Businesses often carry out their planning in quarterly units. In our personal lives, we are conditioned to think in terms of the four seasons, which are based on the solar cycle. Each season (fall, winter, spring, and summer) is three months long.
The quarterly unit seems to work for organizations. Organizational plans require the mobilization of a wide range of resources.
But three months is a long stretch for mid-range planning for the individual. When one three-month period passes, the year is 25 percent gone. Two such periods and the year is half gone.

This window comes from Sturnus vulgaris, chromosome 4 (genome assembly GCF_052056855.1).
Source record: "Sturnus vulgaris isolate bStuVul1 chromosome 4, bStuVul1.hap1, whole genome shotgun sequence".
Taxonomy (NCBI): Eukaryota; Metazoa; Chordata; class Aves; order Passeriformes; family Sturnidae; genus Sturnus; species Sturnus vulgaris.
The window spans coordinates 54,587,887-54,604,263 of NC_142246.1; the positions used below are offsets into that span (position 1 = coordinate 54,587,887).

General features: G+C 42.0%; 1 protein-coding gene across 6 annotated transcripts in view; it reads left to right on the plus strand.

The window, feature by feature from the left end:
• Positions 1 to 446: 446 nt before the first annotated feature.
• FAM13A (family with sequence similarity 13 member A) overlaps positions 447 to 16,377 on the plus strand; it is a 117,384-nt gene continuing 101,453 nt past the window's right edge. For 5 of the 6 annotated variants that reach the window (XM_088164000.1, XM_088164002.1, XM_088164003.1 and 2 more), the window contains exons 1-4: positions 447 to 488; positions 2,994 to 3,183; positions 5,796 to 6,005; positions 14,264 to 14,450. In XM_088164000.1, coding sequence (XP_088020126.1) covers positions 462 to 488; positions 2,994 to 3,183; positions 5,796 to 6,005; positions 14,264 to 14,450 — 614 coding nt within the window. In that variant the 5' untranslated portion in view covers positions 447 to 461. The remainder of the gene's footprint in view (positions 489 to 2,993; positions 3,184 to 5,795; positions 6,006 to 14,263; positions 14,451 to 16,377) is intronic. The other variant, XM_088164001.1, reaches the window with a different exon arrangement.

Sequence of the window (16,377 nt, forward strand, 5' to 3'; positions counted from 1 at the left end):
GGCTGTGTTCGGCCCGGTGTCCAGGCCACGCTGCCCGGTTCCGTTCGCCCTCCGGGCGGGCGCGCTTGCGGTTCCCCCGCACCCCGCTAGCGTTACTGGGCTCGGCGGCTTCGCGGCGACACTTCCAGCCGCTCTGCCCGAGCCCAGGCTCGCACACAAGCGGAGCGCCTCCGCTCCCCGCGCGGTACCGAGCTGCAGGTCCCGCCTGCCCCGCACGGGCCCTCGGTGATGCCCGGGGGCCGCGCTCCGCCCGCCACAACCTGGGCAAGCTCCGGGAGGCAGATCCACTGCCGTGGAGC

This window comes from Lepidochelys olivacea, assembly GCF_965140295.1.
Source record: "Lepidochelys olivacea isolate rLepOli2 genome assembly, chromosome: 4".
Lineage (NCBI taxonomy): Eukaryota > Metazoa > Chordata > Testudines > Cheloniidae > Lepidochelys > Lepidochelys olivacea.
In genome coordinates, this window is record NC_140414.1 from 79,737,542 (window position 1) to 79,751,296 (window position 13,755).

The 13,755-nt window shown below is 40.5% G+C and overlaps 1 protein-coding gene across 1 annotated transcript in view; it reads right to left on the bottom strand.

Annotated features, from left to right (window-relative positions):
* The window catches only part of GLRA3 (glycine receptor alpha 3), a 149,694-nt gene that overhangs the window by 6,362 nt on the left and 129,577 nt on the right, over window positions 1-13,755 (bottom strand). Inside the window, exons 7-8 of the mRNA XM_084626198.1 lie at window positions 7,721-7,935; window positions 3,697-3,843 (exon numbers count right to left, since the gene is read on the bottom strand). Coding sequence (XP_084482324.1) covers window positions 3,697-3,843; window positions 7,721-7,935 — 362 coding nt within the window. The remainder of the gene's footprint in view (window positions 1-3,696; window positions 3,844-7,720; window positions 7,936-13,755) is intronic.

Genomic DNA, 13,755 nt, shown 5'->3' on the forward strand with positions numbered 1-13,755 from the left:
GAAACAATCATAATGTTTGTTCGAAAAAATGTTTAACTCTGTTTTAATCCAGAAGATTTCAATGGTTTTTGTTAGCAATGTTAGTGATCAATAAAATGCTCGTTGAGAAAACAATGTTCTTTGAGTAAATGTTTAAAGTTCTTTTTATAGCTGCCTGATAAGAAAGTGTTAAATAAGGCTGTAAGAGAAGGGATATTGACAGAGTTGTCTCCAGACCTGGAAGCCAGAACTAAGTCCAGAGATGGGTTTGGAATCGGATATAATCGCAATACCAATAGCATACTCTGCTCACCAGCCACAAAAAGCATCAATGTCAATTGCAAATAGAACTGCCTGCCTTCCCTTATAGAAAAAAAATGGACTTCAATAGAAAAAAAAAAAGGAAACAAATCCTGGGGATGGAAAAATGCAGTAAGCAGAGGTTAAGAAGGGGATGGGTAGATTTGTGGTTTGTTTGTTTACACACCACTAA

Some people therefore try to base their short-range plans on the calendar month.
The calendar month, though, is too short a period when attempting to implement a plan of any real complexity. Seldom can the results of any new initiative, change, or focus be meaningfully observed within a 28- to 31-day calendar month.
I've found from experience that it makes sense to base your individual short-range plans on increments of two months.
At the personal level, the quarter or season is too long to be truly short-range, and the calendar month is too brief--even for short-range planning purposes.
Two months is just right.